534AD3D721457C5AD43D44607870A3

Squash players aim to impress IOC in Hong Kong

Leave a comment

IOC officials are at the Hong Kong Open this week to determine whether or not squash is worthy of the one available spot open on the Olympics competition schedule in 2020.

The sport is going up again heavy hitters like baseball and softball – both voted out of the Games in 2005 – as well as karate, wushu, roller sports, wakeboarding and sport climbing, but world No. 1 Nicol David thinks that the dusty country club stigma against squash is outdated, and believes the sport has been modernized for the Olympic audience.

“We have become more fan-friendly,” David told Reuters. “In the past squash was regarded as a bit too sterile where you couldn’t cheer. But now if there is a great shot and the fans cheer, the rally will continue. The players won’t stop playing, we have to move with the times and we have adapted.

“This is partly due to the fact that the game is now being taken to the fans. We are playing in shopping malls and in outdoor courts in exotic locations like the Hong Kong harbor or Grand Central Station in New York.”

World Squash Federation President Rami Ramachandrans explained last month that squash has added glass surrounded courts, lighting, music, and video review to make the sport cooler and more spectator friendly.

“Courts can be placed in amazing iconic locations – in front of pyramids, harbor side, in museums or anywhere else to really bring a host city to life,” Ramachandrans said of the opportunities to display squash at the 2020 Olympics. ”It would also create a real squash sporting legacy for that host city.”

The IOC won’t decide which sport is added until a meeting in Argentina next September, but the baseball and softball federations have joined forces in their bid and have already met with IOC officials.

Elana Meyers Taylor crashes, brakewoman ejected (video)

Leave a comment

Two-time Olympic medalist Elana Meyers Taylor‘s start to the World Cup bobsled season was both record-breaking and painful.

Meyers Taylor and brakewoman Kehri Jones had the fastest women’s start time ever recorded on the 2010 Olympic track in Whistler, B.C., on Saturday.

But only one of them made it to the finish.

Meyers Taylor crashed the sled during their first run, with the impact causing Jones to eject out the back and slide along the chute before coming to a stop.

Both athletes were able to walk off the track, according to U.S. Bobsled.

Meyers Taylor missed four races last season while receiving treatment for long-term effects from a January 2015 concussion. She returned to win at the last two stops.

MORE: Why Steven Holcomb mulled retirement

Diver Sammy Lee, first Asian-American male gold medalist, dies at 96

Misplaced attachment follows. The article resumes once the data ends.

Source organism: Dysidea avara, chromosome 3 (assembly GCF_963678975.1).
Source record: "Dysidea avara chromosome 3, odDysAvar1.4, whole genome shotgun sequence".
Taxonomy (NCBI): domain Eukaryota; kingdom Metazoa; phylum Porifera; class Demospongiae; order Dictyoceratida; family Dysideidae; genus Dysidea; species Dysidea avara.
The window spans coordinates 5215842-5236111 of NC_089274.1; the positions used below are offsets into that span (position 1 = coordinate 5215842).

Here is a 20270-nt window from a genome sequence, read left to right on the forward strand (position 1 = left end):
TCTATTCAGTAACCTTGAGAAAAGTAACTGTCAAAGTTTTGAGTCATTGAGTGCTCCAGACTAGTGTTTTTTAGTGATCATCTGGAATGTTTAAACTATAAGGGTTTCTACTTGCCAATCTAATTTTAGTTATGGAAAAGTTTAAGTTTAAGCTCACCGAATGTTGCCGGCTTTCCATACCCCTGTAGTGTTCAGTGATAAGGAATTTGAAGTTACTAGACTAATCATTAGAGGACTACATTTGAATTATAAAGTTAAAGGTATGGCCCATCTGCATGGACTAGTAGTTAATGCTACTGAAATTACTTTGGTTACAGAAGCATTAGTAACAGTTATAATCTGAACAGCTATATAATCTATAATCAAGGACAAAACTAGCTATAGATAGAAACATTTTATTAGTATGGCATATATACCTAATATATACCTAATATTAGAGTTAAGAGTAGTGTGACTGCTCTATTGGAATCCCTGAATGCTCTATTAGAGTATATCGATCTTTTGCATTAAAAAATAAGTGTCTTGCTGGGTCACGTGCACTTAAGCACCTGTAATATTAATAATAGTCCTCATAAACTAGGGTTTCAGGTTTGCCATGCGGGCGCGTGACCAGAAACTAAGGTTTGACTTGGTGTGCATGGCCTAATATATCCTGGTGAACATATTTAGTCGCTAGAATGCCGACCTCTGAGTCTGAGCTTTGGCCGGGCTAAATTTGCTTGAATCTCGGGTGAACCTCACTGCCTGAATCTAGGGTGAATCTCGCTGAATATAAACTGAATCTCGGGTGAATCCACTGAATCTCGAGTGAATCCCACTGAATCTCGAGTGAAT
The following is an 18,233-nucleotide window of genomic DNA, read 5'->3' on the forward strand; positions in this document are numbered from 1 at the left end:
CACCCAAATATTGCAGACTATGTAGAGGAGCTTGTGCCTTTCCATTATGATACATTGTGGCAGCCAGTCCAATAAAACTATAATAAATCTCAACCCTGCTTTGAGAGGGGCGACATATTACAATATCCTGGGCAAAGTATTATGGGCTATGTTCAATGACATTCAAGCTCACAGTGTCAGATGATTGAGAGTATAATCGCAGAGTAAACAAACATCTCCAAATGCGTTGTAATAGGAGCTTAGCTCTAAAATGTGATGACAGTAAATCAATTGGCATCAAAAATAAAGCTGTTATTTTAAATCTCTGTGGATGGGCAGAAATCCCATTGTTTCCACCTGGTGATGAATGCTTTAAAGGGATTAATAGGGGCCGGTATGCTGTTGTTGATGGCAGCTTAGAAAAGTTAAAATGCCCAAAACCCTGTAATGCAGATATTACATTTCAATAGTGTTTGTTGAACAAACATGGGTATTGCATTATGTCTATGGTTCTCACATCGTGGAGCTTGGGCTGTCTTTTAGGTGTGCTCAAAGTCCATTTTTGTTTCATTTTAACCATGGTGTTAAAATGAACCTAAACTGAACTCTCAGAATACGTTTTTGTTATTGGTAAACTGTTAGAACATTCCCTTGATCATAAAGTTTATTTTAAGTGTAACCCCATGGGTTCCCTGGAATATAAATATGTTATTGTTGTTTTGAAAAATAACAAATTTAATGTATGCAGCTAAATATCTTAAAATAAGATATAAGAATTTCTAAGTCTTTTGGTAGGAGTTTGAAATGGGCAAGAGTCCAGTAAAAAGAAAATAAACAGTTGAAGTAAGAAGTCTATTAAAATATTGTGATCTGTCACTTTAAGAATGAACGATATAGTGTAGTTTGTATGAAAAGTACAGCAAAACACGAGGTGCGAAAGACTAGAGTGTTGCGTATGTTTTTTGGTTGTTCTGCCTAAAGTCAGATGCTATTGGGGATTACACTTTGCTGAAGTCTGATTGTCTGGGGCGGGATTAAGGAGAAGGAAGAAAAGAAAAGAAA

NEW YORK, NY - APRIL 18:  1948 and 1952 Olympic platform diving gold medalist Dr. Sammy Lee and Olympic diving hopeful Brittany Viola of the United States attend the Team USA Road to London 100 Days Out Celebration in Times Square on April 18, 2012 in New York City.  (Photo by Jeff Zelevansky/Getty Images for USOC)
Getty Images
Leave a comment

Dr. Sammy Lee, the first Asian-American man to win an Olympic gold medal and first male diver to repeat as Olympic champion, died of pneumonia at age 96 on Friday, according to the University of Southern California.

Lee was born in Fresno, Calif., of Korean parents.

He unretired from a medical career to compete in his first Olympics in London in 1948, after the Games took a 12-year break due to World War II.

Lee earned platform gold and springboard bronze in 1948 and then retired, unretired and defended his platform title in 1952. Lee and another Asian-American, Victoria Manolo-Draves, who had a Filipino father and English mother, both won diving titles in 1948, with Draves’ springboard gold coming first.

Lee also served in the U.S. Army Medical Corps during the Korean War.

He succeeded despite facing racial discrimination. From TeamUSA.org:

When Sammy was growing up, non-whites could use the pool where he practiced one day a week, on Wednesdays only. And then, as he has told it, the pool would be emptied after the non-whites used it, and fresh water was brought in the next day.

When the pool was off-limits, Sammy practiced by jumping into a sand pile.

Lee went on to coach divers, including Greg Louganis, after his competitive career, and continued his medical work. He graduated from USC’s medical school in 1947.

He is a member of the U.S. Olympic and International Swimming Halls of Fame.

*Correction: An earlier version of this post erroneously reported Lee was the first Asian-American Olympic champion. He was the second.